Nokia needs a hit. The Finnish giant is facing a tough future as its market is eroded at both ends from cheap Android handsets and market-leading devices likes Apple's iPhone 4S and a slew of Samsung devices, including the soon-to-be-launched Galaxy S3.
The Windows Phone powered Lumia 610 is the latest handset rolled out of Nokia's factories to bolster its arsenal. It is due to go on sale in the UK from June. The device is aimed at the lower and mid-markets, areas where the company has previously excelled.
Set to sell for around £150 SIM-free or on contracts from around £15 a month, the device could certainly prove enticing to first-time smartphone buyers, those looking to try out the Windows Phone platform or those who'd just rather not pay through the nose for a telephone.
Dimensions and design
On first impressions the Lumia 610 is a swish device. With dimensions of 119x62x12mm and a 3.7in LCD touchscreen with resolution of 480x800 it's comfortable to hold and information is clear and crisp. The curved lip at the base of the device also makes a pleasing change from the square, angular design aesthetics found on most other smartphones.
It even boasts a few improvements over the Lumia 800 and 900. Firstly you can take the cover off to take the battery out, which is handy for resetting if the phone plays up and you can switch batteries if travelling to increase battery life. Secondly, the SIM insertion method is a click-and-lock slide mechanism housed under the battery. This is far less fiddly and more satisfying to use than the plastic ‘tray' input on the other Lumia devices.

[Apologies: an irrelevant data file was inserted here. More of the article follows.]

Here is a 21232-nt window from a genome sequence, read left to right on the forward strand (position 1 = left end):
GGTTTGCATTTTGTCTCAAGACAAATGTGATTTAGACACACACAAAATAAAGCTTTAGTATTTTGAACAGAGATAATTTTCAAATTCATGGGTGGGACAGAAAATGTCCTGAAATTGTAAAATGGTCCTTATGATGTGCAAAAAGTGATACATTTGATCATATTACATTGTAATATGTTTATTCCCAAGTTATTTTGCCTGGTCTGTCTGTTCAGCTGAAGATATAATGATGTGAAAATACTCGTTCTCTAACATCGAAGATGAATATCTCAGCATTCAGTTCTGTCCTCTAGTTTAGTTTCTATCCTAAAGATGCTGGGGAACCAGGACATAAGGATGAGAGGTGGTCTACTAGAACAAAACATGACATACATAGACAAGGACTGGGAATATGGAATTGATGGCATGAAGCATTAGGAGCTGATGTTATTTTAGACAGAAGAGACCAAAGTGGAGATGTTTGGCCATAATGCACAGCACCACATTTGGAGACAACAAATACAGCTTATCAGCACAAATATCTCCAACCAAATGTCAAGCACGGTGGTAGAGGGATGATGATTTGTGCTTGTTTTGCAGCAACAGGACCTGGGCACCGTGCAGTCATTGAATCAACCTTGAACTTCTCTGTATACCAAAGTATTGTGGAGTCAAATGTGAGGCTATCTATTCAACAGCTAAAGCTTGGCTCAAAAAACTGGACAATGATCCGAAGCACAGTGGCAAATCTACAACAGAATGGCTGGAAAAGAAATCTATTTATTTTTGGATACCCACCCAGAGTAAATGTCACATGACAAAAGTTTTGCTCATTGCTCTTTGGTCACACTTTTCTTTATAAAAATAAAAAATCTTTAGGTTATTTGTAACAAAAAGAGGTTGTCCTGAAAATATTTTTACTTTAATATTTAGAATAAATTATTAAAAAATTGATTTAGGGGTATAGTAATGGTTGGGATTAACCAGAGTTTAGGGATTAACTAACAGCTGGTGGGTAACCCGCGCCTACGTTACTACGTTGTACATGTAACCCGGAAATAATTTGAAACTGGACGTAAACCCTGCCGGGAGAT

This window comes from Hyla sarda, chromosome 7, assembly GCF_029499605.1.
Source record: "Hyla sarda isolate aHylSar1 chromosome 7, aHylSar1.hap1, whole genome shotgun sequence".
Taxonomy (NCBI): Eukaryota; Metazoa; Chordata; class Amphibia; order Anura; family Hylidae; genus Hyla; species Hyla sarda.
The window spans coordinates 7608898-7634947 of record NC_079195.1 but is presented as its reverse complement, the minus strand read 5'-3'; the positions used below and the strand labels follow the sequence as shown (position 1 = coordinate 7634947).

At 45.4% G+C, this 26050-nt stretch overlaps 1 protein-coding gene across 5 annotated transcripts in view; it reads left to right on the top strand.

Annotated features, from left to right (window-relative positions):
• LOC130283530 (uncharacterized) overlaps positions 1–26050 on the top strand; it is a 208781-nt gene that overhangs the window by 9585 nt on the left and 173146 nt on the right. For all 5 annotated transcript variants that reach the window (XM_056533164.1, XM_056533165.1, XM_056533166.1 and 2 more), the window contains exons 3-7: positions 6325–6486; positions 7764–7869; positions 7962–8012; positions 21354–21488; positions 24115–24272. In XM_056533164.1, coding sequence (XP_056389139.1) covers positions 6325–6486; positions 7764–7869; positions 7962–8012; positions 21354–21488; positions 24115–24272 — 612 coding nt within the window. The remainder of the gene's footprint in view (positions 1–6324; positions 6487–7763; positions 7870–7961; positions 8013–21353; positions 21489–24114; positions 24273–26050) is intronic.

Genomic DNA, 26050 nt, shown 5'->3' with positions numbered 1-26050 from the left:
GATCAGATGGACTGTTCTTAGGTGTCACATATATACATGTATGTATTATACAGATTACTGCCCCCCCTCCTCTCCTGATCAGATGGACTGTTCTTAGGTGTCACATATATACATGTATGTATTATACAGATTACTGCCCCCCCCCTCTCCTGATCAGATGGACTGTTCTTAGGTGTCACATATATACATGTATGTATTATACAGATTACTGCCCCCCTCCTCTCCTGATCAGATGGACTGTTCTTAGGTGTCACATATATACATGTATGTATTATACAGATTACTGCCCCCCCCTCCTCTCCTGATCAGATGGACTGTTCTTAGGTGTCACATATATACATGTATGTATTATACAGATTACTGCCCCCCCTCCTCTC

Weighing in at just 131g means the device is lightweight and yet feels sturdy enough that you don't have to worry overly about it being knocked or being bounced around in your pocket.
The device also features four tactile buttons - two for volume controls, one to lock/unlock the device and another to launch camera. The volume buttons worked without issue, but the lock/unlock and camera button did sometimes require a hefty click to get them to behave, but this was only on rare occasions, and mostly they responded instantly to a deft press.